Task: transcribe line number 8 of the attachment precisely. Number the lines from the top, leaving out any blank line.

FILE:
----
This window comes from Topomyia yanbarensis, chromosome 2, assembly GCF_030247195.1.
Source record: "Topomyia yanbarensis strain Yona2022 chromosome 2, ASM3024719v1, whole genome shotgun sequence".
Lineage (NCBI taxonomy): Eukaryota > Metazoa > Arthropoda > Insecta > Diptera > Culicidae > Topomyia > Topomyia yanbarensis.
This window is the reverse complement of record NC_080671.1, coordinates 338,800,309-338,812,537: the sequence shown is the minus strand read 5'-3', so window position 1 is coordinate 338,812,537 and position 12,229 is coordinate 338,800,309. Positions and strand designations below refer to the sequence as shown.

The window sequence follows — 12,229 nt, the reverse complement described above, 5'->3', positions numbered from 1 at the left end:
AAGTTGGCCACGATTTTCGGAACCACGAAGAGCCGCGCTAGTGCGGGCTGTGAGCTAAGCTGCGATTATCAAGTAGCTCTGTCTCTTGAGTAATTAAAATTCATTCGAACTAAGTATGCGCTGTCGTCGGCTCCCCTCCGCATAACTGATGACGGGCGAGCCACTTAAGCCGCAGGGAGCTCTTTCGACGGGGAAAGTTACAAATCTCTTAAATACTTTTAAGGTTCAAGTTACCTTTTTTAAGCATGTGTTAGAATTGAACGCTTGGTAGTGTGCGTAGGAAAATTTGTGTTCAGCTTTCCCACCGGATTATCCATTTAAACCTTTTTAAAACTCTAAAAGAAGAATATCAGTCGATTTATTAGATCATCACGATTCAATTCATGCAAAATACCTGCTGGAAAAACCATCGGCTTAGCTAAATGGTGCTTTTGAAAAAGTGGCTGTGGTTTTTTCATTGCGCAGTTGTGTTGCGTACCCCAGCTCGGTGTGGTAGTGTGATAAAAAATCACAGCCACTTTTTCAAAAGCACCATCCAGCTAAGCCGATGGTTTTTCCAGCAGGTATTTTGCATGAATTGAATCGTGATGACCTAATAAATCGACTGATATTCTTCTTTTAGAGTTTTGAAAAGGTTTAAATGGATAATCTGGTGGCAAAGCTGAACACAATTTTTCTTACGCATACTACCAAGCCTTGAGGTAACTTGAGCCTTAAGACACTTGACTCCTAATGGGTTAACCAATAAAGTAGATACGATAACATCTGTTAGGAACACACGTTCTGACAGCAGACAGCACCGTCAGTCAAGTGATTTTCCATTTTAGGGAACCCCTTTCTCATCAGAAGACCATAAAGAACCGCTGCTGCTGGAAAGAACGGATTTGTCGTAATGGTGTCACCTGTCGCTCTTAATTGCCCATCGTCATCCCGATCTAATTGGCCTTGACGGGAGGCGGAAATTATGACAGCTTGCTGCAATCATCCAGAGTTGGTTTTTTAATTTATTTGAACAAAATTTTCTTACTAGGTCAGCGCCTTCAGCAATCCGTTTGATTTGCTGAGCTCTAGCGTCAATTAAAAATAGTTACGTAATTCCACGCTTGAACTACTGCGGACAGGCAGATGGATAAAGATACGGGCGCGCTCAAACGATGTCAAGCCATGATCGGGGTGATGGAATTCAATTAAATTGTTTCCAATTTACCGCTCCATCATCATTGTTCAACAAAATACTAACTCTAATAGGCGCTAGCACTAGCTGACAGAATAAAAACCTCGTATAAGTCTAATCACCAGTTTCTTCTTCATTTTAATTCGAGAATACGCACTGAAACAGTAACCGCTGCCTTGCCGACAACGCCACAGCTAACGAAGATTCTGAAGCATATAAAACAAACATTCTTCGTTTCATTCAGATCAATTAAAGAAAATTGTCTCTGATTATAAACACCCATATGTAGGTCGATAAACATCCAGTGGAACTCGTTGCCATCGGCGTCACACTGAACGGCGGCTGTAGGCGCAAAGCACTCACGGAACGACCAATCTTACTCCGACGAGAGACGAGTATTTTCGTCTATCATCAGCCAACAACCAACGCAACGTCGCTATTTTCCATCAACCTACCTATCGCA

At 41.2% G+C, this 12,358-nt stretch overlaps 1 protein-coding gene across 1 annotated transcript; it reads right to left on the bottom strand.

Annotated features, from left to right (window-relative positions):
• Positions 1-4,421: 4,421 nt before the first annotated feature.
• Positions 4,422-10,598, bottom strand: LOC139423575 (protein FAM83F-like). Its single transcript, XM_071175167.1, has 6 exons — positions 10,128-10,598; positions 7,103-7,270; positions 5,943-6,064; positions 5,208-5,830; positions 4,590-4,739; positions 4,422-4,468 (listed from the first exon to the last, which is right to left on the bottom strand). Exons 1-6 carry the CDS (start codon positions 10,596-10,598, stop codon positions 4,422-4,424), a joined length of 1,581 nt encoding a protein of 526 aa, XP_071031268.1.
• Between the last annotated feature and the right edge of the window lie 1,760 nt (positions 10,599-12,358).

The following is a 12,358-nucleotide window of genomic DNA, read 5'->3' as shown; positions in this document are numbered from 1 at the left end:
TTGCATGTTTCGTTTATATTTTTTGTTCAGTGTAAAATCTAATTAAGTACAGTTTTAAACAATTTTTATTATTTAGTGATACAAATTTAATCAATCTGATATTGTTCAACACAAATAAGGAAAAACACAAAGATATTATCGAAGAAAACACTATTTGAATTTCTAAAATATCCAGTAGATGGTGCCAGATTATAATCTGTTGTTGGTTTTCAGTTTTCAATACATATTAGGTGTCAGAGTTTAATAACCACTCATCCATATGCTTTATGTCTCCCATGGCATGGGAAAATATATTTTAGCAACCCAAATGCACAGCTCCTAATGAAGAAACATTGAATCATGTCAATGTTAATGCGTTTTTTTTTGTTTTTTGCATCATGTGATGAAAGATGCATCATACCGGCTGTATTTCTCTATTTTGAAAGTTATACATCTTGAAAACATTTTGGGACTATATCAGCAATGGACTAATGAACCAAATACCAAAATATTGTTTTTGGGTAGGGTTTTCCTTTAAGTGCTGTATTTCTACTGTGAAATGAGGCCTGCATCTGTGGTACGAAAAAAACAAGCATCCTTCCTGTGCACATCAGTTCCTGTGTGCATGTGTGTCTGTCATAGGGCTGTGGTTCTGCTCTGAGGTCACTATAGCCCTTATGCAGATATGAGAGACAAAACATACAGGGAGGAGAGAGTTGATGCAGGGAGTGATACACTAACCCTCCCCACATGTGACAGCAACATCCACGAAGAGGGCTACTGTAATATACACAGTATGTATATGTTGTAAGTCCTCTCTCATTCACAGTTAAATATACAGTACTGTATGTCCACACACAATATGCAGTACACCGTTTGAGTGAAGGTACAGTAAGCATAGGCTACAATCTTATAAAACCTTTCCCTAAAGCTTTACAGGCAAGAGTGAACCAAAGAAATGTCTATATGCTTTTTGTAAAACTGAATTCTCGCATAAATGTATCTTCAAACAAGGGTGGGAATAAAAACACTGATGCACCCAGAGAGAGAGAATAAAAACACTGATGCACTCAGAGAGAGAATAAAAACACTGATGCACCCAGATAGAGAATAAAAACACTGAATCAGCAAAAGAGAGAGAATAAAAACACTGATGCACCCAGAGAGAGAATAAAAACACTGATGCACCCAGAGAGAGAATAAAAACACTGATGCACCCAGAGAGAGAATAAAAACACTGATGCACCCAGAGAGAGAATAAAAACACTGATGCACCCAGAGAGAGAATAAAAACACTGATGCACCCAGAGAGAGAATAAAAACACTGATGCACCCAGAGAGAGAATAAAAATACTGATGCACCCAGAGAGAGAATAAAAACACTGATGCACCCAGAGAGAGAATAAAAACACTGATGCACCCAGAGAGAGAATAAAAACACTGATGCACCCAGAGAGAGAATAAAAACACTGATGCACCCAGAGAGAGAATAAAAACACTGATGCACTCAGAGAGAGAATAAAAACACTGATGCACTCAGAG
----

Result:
Annotated features, from left to right (window-relative positions):